Syriza is a workers party with a relatively modest social democratic programme and a parliamentary strategy. It has cut a deal with those it thought it had to in order to get into office and begin an assault on austerity. Such a coalition amplifies the danger faced by a Syriza government in a hostile state, surrounded by hostile states. Syriza is not a communist party but – lets be clear – it is a question of principle whether left parties cut deals for government with parties of the right or not. In the government now there is a nationalist party backed by a section of oligarchs that split with New Democracy over the bailout and austerity but is much further to the right on social issues and displays a penchant for conspiracy theories and anti-Semitism at every level. This deal not only poses dangers down the line but also handicaps the Syriza government on democratic questions such as LGBT equality and the separation of the church and state.
Some have likened the party to the UK Independence Party but such a comparison fails to understand the way the oligarchs have controlled Greek politics over the last 40 years. ANEL represents the nationalist faction of Greek capital that couldn’t stomach the Troika humiliation and, more importantly, their demands to end rampant corruption and tax evasion. By cutting a deal with the enemy Syriza will have to contend with the danger of having to rely on those with who have hostile class interests.
We could go on and cite Marx, Lenin and others who warned about taking power in isolation and the limits that will be placed on a workers’ party that does not win an absolute majority in society. We could also point to the overthrow of Salvador Allende’s government in Chile and the crushing of the second Spanish republic but in this moment the crucial question facing the European left is: can we catch Syriza up? If we can’t threaten our own governments and their austerity agendas then Syriza will fall and the left will be discredited. The Greek working class can’t break austerity on their own and we need Syriza to be the spark that lights the prairie fire that roars north. Already the left across Europe is preparing to build solidarity actions when the EU, the IMF and Greek capitalists attack a new Syriza government. The problem is that we are not equipped to offer the support that is needed. Yes, Podemos, a workers’ party in formation, shows great promise. Yes, Die Linke in Germany, the Socialist Party in the Netherlands, Vänsterpartiet (Left Party) in Sweden and the Communist Party of Bohemia and Moravia in the Czech Republic are relatively powerful political forces but when we look to Paris, London, Rome, Warsaw or Brussels, the left is marginal, in disarray and nowhere do we command the programme or social majority necessary for systemic change.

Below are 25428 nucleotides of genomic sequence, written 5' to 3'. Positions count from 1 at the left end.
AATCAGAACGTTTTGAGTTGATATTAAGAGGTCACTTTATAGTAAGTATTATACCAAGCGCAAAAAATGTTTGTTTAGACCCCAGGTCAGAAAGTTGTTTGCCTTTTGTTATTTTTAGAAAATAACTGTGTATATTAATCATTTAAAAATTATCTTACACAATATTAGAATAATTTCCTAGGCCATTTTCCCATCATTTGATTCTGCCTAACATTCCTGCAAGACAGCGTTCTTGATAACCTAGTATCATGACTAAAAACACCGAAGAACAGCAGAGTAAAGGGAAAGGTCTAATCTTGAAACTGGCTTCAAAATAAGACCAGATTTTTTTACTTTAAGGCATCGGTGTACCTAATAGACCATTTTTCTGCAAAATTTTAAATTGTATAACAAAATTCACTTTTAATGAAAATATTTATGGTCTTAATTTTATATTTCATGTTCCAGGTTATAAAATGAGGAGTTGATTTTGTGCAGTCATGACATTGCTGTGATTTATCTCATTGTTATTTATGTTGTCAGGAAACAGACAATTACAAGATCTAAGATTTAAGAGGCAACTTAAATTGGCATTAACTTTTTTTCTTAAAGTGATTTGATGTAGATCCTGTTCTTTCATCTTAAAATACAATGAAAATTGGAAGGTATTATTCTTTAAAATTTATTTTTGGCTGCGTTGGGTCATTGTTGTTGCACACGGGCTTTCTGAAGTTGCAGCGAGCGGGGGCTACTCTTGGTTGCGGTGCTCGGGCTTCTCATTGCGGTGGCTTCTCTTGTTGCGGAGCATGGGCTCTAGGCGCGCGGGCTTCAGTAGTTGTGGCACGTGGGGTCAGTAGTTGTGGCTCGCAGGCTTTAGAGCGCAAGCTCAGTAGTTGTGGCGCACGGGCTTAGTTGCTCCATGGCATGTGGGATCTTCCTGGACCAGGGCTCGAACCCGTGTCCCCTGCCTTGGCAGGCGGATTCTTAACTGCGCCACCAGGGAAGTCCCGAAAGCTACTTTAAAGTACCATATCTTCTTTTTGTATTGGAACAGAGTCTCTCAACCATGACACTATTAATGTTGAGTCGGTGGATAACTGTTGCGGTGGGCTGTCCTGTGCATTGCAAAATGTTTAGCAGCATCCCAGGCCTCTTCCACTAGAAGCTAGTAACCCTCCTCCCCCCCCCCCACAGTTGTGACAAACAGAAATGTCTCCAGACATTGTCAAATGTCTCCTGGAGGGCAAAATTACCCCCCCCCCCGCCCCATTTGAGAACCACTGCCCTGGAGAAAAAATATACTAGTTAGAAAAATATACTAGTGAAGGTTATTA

In Britain, our obligations are obvious. We must work to ensure that Syriza is not left isolated. That means no more games, no more messing around and jostling for position by this or that sect. No more acting out Waiting for Godot with a trade union leadership that won’t and can’t deliver a new socialist party. We have to get serious because regardless of how many and how big our meetings are in support of Syriza the weapon we must forge to make our own capitalists think twice about punishing the Greek working class is a party. Those left leaders who put this question on the back burner or kick it into the long grass in the name of action or keeping things broad are false friends to the Greek working class. We need a shift away from movementism towards partyism just like those Indignants who filled the squares in Spain who are now constructing their party. Those Podemos members I have met and discussed with all tell a similar story, that they were there with thousands in the streets and squares of Spain against austerity but austerity continued because those assemblies did not pose a big enough challenge to the power of capital and the state. It was only when they began constructing their party that the traditional parties and the capitalists began to get scared. If we want capital to run scared of Syriza and the working class then we need to strike fear into them across the continent, and for that we need a party.
1. All figures from the International Monetary Fund as quoted in: Tony Barber, ‘Economic suffering saps support for EU Membership’, Financial Times, January 26, 2014, pg 8, Final edition
2. Reza Moghadam, ‘Halve the debt and keep the Eurozone together’, Financial Times, January 27, 2014, pg 11, Final edition